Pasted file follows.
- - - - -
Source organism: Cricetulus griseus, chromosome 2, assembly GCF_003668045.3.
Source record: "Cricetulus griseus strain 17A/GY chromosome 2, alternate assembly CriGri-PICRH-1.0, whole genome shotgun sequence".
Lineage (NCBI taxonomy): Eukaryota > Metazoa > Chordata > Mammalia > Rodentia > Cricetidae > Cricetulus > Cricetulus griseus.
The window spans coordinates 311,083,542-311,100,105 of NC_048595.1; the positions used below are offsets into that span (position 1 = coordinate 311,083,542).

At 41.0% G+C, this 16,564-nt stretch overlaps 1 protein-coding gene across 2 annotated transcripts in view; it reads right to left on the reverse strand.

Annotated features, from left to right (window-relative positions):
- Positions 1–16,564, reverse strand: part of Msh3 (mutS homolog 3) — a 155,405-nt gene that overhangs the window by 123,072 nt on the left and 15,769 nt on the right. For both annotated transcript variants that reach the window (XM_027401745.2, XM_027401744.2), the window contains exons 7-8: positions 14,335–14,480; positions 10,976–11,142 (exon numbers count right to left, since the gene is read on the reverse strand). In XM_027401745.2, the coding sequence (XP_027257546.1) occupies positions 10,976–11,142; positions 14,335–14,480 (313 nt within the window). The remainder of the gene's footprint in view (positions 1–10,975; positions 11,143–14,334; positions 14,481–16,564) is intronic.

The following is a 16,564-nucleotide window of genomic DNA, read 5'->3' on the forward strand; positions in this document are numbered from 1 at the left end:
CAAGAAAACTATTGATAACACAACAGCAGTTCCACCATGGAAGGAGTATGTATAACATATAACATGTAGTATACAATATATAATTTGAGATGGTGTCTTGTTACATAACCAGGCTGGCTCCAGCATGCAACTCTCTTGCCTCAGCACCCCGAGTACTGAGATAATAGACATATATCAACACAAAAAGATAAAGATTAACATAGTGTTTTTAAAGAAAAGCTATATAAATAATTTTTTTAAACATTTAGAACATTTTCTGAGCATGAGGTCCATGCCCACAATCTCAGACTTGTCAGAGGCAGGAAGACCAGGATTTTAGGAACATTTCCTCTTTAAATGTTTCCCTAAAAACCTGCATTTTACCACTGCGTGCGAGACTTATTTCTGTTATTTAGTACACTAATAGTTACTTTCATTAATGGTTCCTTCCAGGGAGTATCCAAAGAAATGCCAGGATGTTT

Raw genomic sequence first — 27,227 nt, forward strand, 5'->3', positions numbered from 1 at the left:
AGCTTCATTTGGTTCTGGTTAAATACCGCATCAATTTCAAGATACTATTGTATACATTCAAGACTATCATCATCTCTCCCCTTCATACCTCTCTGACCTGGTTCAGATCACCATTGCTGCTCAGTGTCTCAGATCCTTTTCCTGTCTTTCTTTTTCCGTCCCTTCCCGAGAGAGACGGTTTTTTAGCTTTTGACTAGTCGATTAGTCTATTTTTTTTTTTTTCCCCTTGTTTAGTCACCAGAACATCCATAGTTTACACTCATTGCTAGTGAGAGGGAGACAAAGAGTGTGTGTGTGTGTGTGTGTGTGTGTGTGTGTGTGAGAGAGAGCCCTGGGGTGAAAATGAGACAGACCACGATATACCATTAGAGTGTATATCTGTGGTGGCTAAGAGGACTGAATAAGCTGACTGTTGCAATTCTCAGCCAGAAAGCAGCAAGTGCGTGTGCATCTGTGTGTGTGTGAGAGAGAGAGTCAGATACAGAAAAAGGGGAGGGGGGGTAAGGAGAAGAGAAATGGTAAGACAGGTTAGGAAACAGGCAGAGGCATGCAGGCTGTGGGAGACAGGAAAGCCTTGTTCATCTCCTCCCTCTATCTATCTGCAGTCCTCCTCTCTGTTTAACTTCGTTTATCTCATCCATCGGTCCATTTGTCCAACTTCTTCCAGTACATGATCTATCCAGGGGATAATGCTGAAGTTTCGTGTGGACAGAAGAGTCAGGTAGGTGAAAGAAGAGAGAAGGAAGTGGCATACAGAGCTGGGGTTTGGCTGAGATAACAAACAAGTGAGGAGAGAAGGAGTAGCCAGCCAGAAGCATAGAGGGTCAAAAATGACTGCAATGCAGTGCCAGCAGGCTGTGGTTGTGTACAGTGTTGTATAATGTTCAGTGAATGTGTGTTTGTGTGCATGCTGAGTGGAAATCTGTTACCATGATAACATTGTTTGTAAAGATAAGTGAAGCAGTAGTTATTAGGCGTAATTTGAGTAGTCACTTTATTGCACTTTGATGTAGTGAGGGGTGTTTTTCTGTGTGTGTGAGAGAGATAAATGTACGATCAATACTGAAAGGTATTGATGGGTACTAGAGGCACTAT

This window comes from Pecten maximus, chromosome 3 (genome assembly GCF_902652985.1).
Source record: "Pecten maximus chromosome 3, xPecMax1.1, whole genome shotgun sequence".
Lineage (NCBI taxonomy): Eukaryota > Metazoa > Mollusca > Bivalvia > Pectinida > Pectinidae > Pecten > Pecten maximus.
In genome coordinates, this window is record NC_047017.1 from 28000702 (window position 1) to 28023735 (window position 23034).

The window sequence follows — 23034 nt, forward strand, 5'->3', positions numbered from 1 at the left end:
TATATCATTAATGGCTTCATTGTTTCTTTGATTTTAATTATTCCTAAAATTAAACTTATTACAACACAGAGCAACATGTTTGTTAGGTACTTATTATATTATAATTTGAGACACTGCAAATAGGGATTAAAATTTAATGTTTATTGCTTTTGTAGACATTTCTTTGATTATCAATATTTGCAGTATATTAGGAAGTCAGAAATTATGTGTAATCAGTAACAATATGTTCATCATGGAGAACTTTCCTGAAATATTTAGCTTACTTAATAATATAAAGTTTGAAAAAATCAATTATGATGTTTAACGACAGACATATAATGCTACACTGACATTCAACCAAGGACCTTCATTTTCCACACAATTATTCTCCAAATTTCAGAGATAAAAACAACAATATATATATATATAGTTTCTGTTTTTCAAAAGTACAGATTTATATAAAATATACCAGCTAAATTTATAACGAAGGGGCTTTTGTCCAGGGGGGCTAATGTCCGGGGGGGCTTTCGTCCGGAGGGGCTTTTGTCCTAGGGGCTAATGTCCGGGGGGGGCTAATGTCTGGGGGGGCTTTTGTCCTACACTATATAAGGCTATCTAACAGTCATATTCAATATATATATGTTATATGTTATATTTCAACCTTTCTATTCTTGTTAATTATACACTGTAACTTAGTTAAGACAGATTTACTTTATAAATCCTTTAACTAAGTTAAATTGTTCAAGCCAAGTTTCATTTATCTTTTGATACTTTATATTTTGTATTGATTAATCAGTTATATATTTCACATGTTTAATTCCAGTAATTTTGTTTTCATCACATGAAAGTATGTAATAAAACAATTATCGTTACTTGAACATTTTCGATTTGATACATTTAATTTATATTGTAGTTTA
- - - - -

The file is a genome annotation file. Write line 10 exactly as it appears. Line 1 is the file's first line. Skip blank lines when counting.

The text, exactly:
Raw genomic sequence first — 27,227 nt, forward strand, 5'->3', positions numbered from 1 at the left: